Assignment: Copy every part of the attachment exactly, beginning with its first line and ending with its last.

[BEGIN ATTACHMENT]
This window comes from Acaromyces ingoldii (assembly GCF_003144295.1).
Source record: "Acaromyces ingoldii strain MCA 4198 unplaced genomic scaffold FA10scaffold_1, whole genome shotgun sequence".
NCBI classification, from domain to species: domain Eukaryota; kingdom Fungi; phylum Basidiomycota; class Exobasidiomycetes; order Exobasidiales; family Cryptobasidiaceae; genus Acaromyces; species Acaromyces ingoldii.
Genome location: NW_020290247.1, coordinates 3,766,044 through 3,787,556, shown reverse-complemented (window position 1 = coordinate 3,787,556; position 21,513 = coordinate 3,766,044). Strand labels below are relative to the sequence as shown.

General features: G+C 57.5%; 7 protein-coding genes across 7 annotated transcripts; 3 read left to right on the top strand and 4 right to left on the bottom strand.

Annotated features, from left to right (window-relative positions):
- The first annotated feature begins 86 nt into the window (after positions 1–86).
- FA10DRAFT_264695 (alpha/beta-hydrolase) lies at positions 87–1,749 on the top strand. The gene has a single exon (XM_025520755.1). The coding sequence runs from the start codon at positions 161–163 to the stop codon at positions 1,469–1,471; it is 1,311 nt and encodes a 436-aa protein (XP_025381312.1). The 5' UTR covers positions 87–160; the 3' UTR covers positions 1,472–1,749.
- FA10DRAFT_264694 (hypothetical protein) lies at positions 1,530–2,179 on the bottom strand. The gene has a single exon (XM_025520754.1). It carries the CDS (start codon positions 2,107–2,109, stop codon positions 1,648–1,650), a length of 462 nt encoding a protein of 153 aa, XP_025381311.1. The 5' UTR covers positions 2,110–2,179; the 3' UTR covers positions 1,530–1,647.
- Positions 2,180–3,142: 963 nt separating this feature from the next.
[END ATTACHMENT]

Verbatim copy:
This window comes from Acaromyces ingoldii (assembly GCF_003144295.1).
Source record: "Acaromyces ingoldii strain MCA 4198 unplaced genomic scaffold FA10scaffold_1, whole genome shotgun sequence".
NCBI classification, from domain to species: domain Eukaryota; kingdom Fungi; phylum Basidiomycota; class Exobasidiomycetes; order Exobasidiales; family Cryptobasidiaceae; genus Acaromyces; species Acaromyces ingoldii.
Genome location: NW_020290247.1, coordinates 3,766,044 through 3,787,556, shown reverse-complemented (window position 1 = coordinate 3,787,556; position 21,513 = coordinate 3,766,044). Strand labels below are relative to the sequence as shown.

General features: G+C 57.5%; 7 protein-coding genes across 7 annotated transcripts; 3 read left to right on the top strand and 4 right to left on the bottom strand.

Annotated features, from left to right (window-relative positions):
- The first annotated feature begins 86 nt into the window (after positions 1–86).
- FA10DRAFT_264695 (alpha/beta-hydrolase) lies at positions 87–1,749 on the top strand. The gene has a single exon (XM_025520755.1). The coding sequence runs from the start codon at positions 161–163 to the stop codon at positions 1,469–1,471; it is 1,311 nt and encodes a 436-aa protein (XP_025381312.1). The 5' UTR covers positions 87–160; the 3' UTR covers positions 1,472–1,749.
- FA10DRAFT_264694 (hypothetical protein) lies at positions 1,530–2,179 on the bottom strand. The gene has a single exon (XM_025520754.1). It carries the CDS (start codon positions 2,107–2,109, stop codon positions 1,648–1,650), a length of 462 nt encoding a protein of 153 aa, XP_025381311.1. The 5' UTR covers positions 2,110–2,179; the 3' UTR covers positions 1,530–1,647.
- Positions 2,180–3,142: 963 nt separating this feature from the next.